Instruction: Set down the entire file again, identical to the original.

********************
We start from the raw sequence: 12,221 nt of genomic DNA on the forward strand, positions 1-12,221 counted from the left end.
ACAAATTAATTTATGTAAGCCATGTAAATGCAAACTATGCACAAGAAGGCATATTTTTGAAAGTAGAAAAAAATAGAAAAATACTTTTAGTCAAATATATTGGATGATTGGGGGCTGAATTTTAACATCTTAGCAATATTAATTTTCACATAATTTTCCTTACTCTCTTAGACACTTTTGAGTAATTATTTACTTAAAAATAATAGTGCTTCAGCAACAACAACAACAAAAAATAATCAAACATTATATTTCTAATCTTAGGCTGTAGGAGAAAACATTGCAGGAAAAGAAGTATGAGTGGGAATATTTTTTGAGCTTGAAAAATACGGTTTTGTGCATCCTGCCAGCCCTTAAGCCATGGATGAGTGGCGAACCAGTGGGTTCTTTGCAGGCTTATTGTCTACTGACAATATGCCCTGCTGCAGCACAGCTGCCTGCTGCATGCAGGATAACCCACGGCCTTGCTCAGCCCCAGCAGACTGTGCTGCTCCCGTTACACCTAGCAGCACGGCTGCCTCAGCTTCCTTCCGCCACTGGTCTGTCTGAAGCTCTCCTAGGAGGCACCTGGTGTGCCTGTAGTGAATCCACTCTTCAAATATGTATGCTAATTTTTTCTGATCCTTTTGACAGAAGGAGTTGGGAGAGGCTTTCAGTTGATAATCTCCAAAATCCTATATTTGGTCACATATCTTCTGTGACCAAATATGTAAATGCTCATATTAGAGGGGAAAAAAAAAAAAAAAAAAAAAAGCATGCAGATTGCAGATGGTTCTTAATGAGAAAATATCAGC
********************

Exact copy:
We start from the raw sequence: 12,221 nt of genomic DNA on the forward strand, positions 1-12,221 counted from the left end.
ACAAATTAATTTATGTAAGCCATGTAAATGCAAACTATGCACAAGAAGGCATATTTTTGAAAGTAGAAAAAAATAGAAAAATACTTTTAGTCAAATATATTGGATGATTGGGGGCTGAATTTTAACATCTTAGCAATATTAATTTTCACATAATTTTCCTTACTCTCTTAGACACTTTTGAGTAATTATTTACTTAAAAATAATAGTGCTTCAGCAACAACAACAACAAAAAATAATCAAACATTATATTTCTAATCTTAGGCTGTAGGAGAAAACATTGCAGGAAAAGAAGTATGAGTGGGAATATTTTTTGAGCTTGAAAAATACGGTTTTGTGCATCCTGCCAGCCCTTAAGCCATGGATGAGTGGCGAACCAGTGGGTTCTTTGCAGGCTTATTGTCTACTGACAATATGCCCTGCTGCAGCACAGCTGCCTGCTGCATGCAGGATAACCCACGGCCTTGCTCAGCCCCAGCAGACTGTGCTGCTCCCGTTACACCTAGCAGCACGGCTGCCTCAGCTTCCTTCCGCCACTGGTCTGTCTGAAGCTCTCCTAGGAGGCACCTGGTGTGCCTGTAGTGAATCCACTCTTCAAATATGTATGCTAATTTTTTCTGATCCTTTTGACAGAAGGAGTTGGGAGAGGCTTTCAGTTGATAATCTCCAAAATCCTATATTTGGTCACATATCTTCTGTGACCAAATATGTAAATGCTCATATTAGAGGGGAAAAAAAAAAAAAAAAAAAAAAGCATGCAGATTGCAGATGGTTCTTAATGAGAAAATATCAGC